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Container ship in the middle of the ocean

The price of disposable rubber gloves that cooks use at the Texas Inn were $60 per case in 2019. During the COVID-19 pandemic, the price tripled to $180 per case. I get it. Supply and demand. A global pandemic tends to increase demand for PPE. Yet, the price of rubber gloves remains at record highs, despite demand decreasing. Why? 70% of everything we import into the United States comes by boat. 

Currently there are 81 ships off the coast of California, between Los Angeles and Long Beachanchored or drifting, as they wait to be offloaded. On Monday that number was 62. On a normal day, there would be three or four. I am praying that one of those ships is carrying a few containers of latex rubber gloves from Malaysia that will eventually be shipped to my restaurants in Lynchburg, Virginia. Without gloves, we can’t cook. Without food, we can’t stay open. 

Malaysia accounts for 60% of global nitrile glove production and 75% of medical gloves used in the world. And all of those gloves get here by boat. If you’ve got something your company needs and it’s coming into the Port of Savannah expect a 60-day delay. If it’s coming to Charleston Harbor you might be waiting up to four months.  

Of course, you might be lucky to get your merchandise at all. Globally it is estimated that 789 containers fall off ships each year. In 2020 that number increased to 3,000 and 2021 is on pace to more than double. Backlogs in the supply chain are forcing cargo ships to stack their cargo higher on deck, leading to more accidents in rough seas and high winds.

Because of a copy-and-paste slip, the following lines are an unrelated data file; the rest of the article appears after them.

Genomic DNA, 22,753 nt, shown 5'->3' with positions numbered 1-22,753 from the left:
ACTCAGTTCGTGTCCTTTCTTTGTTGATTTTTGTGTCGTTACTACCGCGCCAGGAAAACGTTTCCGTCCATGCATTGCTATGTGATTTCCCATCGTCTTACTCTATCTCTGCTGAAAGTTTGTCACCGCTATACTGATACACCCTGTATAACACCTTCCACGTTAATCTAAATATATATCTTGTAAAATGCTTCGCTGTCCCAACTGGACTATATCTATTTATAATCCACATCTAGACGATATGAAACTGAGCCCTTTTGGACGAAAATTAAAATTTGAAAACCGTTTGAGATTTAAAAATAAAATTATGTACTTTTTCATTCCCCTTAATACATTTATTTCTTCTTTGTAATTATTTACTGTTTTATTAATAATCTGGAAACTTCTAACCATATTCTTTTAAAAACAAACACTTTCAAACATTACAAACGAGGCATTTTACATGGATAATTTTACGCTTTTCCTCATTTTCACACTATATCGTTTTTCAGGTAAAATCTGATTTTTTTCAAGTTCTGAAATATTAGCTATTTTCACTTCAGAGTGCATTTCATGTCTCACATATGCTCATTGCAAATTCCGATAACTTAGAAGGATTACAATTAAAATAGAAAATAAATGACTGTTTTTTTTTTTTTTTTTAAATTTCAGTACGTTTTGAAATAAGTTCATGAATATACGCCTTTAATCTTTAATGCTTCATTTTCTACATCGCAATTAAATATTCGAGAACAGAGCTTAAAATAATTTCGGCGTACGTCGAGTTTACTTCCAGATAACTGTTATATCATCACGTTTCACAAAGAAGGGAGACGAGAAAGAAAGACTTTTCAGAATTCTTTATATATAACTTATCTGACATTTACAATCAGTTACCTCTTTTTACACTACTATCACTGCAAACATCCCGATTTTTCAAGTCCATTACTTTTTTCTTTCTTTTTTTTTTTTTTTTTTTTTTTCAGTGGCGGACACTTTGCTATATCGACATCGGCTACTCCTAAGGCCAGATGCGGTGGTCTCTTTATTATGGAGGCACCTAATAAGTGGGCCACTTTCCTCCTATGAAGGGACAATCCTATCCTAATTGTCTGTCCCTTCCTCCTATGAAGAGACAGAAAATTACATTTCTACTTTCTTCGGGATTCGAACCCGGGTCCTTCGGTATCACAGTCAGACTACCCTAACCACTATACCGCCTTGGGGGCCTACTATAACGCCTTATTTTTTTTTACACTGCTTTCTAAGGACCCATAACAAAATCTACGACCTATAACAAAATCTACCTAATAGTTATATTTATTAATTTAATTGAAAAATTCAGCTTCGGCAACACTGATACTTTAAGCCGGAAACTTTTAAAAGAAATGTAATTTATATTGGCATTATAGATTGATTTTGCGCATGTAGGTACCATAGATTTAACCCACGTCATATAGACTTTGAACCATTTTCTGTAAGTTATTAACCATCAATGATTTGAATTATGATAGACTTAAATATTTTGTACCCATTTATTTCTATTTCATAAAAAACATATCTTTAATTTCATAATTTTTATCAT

If your container finally gets into the U.S., there may not be enough longshoremen around to offload it and there might be additional delays getting a trucking company to ship it. The labor shortage is affecting every business, not just Burger King

So in the short term, we all just have to be more patient. Every business is experiencing supply chain issues, but communicating with your customers is key to managing their expectations. Use your internal and external communications channels to communicate regularly with your customers. Successful companies will survive this supply chain SNAFU by emailing their customers, blogging about challenges (and solutions), and keeping in touch with customers through regular updates on their social media and web channels. 

This problem may outlive the current pandemic and you’re likely to see barren shelves at your local Walmart for months to come. It may take six months to a year for the global supply chain to unkink itself. You have to be patient and so do your customers — and open, honest communication is your best tool in situations like this.